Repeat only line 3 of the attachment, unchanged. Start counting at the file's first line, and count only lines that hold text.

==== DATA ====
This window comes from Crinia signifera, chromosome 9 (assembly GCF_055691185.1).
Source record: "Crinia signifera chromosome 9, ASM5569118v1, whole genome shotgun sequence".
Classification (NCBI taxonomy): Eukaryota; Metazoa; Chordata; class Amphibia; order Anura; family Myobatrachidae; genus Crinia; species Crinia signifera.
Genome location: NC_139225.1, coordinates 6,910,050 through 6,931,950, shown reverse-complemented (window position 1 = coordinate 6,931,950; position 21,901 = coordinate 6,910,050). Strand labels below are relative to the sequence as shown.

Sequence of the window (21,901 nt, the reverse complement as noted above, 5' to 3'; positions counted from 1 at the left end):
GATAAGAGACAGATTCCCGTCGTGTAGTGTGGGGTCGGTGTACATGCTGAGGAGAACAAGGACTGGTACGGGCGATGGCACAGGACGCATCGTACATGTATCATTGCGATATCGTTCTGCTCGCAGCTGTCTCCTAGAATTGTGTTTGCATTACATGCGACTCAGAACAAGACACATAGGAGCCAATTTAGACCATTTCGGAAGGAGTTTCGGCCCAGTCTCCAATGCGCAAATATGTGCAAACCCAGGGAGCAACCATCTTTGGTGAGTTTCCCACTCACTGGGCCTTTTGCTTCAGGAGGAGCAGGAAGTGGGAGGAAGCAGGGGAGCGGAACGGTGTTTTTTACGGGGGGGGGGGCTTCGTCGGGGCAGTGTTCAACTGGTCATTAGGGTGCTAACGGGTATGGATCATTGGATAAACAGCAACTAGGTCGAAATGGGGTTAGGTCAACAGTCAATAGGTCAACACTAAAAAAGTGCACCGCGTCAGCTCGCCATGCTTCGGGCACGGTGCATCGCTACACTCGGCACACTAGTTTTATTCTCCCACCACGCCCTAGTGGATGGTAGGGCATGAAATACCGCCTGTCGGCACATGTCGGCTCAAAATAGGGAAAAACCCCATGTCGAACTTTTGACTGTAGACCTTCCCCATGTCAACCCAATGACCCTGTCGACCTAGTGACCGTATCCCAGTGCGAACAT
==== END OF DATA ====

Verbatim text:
Classification (NCBI taxonomy): Eukaryota; Metazoa; Chordata; class Amphibia; order Anura; family Myobatrachidae; genus Crinia; species Crinia signifera.